–Pam Stopher, CPC, ACS-AN
Park Medical Management, Inc.

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TMA Offers Guide for New Credentialing Law

From the Mid-South MGMA:

New legislation that impacts the insurance credentialing process for physicians goes into effect January 1, 2016. A new TMA resource provides a helpful guide to the new law. For several years, the TMA advocated for passage of legislation that would permit physicians going through the credentialing process with health plans to be reimbursed for services provided to those health plan members during the credentialing process.

The rationale was that at least 99% of physicians are eventually credentialed with health plans, but the process can take several weeks, even months, to complete. Practices overwhelmingly expressed that they would gladly risk having to reimburse the plan if their physician was not eventually credentialed. In 2015, legislation passed to address this situation. TMA has created a comprehensive guide to the new law. The TMA legal department also produced this video to explain the new law, which can be found here.

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ICD-10: The Beginning of a New Coding Era

Well, here we are on October 1, 2015, the beginning of a new coding era. The world is still round, the sun is still shining and Congress didn’t stop ICD-10 implementation at the 11th hour as some had hoped.

At this point we’ve all studied, practiced, tested and done all we know to do to prepare for this day. The truth is that we won’t really know the full impact of ICD-10 for a few weeks, once the payors have started processing claims and they are actually adjudicated. We’ll all feel much better once we see DOS 10/1/15 on the ERAs and and big fat PAID stamp in red at the top.

In a few years, we’ll all look back and vaguely remember that we were hesitant to make the switch.

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Anesthesia Providers are Part of the ICD-10 Process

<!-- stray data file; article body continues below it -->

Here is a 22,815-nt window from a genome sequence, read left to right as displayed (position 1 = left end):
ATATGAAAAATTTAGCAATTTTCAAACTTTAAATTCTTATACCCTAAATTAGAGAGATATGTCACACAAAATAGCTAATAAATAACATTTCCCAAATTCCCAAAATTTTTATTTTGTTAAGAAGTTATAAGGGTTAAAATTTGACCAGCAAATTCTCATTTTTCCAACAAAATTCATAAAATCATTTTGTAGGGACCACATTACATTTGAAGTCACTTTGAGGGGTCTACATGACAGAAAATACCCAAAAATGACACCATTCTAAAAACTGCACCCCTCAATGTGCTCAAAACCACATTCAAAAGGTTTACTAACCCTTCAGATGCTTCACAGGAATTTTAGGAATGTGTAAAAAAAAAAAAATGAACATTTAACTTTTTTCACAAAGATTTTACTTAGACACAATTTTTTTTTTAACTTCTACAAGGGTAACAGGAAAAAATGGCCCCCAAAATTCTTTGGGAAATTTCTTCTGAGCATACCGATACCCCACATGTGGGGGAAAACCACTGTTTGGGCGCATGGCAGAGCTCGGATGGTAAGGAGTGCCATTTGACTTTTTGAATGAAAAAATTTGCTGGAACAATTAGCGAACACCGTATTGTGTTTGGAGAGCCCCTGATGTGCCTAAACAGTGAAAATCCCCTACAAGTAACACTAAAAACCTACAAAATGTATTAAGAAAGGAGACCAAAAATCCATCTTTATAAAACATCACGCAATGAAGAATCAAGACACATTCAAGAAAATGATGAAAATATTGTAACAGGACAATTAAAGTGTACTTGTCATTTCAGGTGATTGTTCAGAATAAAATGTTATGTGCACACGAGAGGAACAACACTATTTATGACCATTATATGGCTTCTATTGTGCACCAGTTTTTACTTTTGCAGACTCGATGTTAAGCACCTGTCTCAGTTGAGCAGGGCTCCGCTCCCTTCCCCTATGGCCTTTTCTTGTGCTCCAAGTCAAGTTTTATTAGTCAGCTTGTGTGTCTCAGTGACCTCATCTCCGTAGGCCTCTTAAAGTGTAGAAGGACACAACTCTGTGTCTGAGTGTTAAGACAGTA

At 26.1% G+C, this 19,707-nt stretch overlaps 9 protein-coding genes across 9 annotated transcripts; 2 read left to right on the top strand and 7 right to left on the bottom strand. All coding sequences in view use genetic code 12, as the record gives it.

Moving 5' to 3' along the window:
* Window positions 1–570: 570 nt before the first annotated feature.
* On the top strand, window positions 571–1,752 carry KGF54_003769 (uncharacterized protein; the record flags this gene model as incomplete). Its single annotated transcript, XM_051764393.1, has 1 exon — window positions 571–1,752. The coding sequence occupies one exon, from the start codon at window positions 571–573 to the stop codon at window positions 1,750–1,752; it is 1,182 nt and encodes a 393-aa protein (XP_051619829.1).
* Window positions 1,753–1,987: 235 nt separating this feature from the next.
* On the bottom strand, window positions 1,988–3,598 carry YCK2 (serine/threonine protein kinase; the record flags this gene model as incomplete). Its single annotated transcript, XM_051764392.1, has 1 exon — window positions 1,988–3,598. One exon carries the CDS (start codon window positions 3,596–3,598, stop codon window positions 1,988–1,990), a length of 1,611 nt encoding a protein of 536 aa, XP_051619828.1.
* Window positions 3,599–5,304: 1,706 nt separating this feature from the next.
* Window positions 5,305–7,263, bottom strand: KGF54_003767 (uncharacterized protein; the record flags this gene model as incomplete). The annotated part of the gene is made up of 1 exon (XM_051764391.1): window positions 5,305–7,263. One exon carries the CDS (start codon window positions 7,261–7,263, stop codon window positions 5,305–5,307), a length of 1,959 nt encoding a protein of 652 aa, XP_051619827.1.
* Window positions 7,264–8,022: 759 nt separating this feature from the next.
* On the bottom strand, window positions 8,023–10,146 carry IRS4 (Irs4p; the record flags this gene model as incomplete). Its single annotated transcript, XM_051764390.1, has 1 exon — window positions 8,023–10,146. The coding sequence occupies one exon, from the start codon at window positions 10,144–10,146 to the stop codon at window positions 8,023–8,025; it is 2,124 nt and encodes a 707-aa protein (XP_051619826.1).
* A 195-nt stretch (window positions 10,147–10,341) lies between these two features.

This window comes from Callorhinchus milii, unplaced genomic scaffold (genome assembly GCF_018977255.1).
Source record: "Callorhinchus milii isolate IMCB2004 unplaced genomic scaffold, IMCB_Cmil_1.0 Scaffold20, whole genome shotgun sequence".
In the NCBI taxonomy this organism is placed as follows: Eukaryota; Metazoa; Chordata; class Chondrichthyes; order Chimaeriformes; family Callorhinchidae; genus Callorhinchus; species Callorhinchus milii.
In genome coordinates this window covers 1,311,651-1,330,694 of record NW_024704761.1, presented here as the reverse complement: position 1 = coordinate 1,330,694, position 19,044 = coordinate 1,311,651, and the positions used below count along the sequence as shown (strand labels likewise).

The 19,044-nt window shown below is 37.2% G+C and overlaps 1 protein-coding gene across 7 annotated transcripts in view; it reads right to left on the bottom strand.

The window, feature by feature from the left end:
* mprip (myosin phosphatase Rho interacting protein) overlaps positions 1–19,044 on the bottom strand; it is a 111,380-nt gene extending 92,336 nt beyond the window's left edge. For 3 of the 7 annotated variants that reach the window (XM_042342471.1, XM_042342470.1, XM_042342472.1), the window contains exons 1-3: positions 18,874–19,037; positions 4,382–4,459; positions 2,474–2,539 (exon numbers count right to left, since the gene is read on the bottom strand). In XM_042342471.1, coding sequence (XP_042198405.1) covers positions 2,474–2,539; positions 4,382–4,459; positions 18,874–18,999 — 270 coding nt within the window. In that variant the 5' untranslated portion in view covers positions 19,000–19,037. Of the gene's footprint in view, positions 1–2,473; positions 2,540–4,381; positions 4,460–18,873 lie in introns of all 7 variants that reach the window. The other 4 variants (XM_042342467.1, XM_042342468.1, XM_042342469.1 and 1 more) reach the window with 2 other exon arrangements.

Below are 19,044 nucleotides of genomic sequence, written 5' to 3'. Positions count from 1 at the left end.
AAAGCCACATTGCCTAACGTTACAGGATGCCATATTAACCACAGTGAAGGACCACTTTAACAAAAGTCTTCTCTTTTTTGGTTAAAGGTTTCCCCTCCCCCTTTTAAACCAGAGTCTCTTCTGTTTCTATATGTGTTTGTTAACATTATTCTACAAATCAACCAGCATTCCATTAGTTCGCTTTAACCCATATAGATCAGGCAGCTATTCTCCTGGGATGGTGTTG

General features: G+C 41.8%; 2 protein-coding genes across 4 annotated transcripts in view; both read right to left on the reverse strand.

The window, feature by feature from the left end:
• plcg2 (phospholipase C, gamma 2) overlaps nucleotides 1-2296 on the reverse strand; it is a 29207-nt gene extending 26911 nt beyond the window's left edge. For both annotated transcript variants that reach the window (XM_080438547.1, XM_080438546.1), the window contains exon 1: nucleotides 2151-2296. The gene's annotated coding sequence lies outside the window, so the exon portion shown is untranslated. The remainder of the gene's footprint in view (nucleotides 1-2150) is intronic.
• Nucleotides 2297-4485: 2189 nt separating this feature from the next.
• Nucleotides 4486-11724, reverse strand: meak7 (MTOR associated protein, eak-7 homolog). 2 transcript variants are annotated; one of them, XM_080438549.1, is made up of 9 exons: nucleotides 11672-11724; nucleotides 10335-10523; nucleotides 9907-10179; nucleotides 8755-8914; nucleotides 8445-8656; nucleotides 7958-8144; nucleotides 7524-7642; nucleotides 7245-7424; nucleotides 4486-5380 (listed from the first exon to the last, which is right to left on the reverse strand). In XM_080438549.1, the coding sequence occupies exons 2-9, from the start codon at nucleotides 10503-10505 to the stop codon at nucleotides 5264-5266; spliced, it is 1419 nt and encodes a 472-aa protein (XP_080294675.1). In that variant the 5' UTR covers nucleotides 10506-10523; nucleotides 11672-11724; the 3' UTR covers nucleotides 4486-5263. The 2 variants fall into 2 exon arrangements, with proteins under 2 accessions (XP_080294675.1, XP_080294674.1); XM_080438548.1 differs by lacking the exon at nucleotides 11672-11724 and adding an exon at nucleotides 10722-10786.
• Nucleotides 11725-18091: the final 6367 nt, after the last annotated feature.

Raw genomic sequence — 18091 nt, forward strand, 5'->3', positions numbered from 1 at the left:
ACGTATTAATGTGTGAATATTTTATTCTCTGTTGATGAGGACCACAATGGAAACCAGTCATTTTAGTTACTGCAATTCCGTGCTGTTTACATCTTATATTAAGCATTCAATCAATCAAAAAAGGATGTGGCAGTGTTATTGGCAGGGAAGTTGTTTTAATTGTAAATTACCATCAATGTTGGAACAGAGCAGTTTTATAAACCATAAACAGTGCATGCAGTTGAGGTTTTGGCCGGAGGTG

This article will discuss the difficulty anesthesia providers will have determining the correct ICD-10 code given the level of specificity required. Because we have no access to previous medical history, we will rely heavily on information from the surgeon. With ICD-10 there is no way to know how much information is actually needed to code correctly until trying to code the case. Therefore, it is my opinion that the best way to determine the code is to have the anesthesia provider choose the code before billing is submitted. There are a number of ways for the provider to choose the correct code, from using the ICD-10 in book form to automated systems that allow the provider to “drill down” until a billable code is reached. With the available technology, this has proven to be the simplest way.

Will this do away with the need for certified coders? Absolutely not. It is  crucial that the code chosen by the anesthesia provider be reviewed before the claim is submitted. Providers should be trained and educated in the appropriate aspects of ICD-10. Anesthesia covers a multitude of diagnosis categories so we must train in all categories. The providers we have met with understand the logic behind having them code it themselves and are very open to this mindset. As we start to train groups it has become imperative that they query the surgeon in order to choose the correct code. This has proven to be educational for the surgeons also and made them realize the need for better documentation for their own coders. And the countdown begins, just 43 days until October 1!